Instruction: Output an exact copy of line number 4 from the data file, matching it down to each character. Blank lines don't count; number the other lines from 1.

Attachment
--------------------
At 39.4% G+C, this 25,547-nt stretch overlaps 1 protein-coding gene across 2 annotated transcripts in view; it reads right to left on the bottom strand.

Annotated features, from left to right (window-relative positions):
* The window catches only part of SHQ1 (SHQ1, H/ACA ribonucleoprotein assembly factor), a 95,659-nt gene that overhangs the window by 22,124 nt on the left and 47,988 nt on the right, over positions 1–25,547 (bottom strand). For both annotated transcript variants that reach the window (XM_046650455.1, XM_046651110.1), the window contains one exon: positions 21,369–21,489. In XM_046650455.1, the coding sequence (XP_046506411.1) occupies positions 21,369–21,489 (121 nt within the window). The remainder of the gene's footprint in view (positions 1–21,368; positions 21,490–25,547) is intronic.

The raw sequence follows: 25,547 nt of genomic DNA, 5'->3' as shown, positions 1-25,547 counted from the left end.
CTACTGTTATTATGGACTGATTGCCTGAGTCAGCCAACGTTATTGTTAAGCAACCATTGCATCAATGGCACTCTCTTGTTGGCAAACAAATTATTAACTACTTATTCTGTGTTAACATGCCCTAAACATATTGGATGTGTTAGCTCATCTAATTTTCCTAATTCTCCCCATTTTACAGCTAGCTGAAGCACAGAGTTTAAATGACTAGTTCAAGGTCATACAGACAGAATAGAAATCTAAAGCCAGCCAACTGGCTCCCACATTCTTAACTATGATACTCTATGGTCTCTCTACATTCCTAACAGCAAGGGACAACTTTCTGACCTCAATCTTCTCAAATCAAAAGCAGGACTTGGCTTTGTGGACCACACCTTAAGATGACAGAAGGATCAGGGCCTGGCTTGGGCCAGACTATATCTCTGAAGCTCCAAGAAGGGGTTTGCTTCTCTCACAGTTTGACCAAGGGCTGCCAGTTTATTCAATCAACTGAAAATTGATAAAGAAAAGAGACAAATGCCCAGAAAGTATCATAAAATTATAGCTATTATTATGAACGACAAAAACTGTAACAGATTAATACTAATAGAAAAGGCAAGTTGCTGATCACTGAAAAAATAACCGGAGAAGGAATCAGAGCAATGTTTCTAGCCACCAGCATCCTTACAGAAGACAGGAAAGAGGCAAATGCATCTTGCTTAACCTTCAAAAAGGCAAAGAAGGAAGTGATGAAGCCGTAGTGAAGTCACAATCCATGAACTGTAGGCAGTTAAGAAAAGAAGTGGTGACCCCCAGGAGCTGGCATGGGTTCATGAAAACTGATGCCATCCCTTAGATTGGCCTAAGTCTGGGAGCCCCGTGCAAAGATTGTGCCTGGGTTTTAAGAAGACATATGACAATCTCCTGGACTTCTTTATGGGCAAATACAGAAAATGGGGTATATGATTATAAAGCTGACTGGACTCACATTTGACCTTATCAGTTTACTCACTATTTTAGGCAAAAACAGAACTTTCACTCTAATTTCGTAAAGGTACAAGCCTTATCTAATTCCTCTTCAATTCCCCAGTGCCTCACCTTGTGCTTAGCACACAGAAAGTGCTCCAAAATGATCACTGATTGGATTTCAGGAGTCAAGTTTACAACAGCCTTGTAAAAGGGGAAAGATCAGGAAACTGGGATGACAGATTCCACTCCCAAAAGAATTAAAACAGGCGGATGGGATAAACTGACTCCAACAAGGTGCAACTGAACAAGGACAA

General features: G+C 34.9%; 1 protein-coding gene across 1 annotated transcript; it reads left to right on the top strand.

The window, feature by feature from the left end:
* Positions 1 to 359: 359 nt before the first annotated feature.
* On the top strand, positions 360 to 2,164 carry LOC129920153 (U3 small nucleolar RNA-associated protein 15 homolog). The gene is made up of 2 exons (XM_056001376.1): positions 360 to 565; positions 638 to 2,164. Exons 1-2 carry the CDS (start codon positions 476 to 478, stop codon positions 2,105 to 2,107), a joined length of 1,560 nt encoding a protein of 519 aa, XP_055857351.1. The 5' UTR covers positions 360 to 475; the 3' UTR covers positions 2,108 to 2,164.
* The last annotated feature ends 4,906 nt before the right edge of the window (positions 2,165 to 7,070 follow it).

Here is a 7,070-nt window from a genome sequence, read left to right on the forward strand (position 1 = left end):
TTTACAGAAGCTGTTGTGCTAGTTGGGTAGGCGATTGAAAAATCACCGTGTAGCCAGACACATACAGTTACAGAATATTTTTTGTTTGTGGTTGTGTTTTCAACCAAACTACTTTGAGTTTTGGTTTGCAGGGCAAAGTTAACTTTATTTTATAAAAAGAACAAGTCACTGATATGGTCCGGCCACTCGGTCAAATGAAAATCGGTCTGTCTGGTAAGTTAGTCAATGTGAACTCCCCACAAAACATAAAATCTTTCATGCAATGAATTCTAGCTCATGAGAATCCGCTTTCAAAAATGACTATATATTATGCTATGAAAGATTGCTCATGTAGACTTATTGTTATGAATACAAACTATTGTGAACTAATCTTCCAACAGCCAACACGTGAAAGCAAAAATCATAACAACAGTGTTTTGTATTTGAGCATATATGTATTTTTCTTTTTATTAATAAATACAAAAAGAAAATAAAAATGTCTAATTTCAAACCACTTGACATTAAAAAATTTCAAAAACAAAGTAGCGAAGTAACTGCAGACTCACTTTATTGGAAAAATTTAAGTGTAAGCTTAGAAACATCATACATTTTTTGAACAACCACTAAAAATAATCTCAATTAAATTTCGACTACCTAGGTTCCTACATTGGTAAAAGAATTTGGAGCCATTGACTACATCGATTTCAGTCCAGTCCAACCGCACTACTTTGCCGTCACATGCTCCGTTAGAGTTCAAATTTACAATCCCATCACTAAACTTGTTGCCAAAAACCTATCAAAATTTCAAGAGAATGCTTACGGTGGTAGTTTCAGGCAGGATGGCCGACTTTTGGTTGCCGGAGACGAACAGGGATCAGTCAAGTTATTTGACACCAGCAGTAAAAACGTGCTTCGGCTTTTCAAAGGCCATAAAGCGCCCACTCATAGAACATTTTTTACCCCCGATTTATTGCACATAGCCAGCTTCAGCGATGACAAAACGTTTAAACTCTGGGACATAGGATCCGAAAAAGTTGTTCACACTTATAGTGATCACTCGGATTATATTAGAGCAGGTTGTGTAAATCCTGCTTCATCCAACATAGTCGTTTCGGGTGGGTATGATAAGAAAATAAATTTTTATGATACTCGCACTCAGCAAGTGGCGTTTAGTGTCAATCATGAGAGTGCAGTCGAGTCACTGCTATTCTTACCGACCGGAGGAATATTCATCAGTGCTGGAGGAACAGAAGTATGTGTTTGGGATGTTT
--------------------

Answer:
The raw sequence follows: 25,547 nt of genomic DNA, 5'->3' as shown, positions 1-25,547 counted from the left end.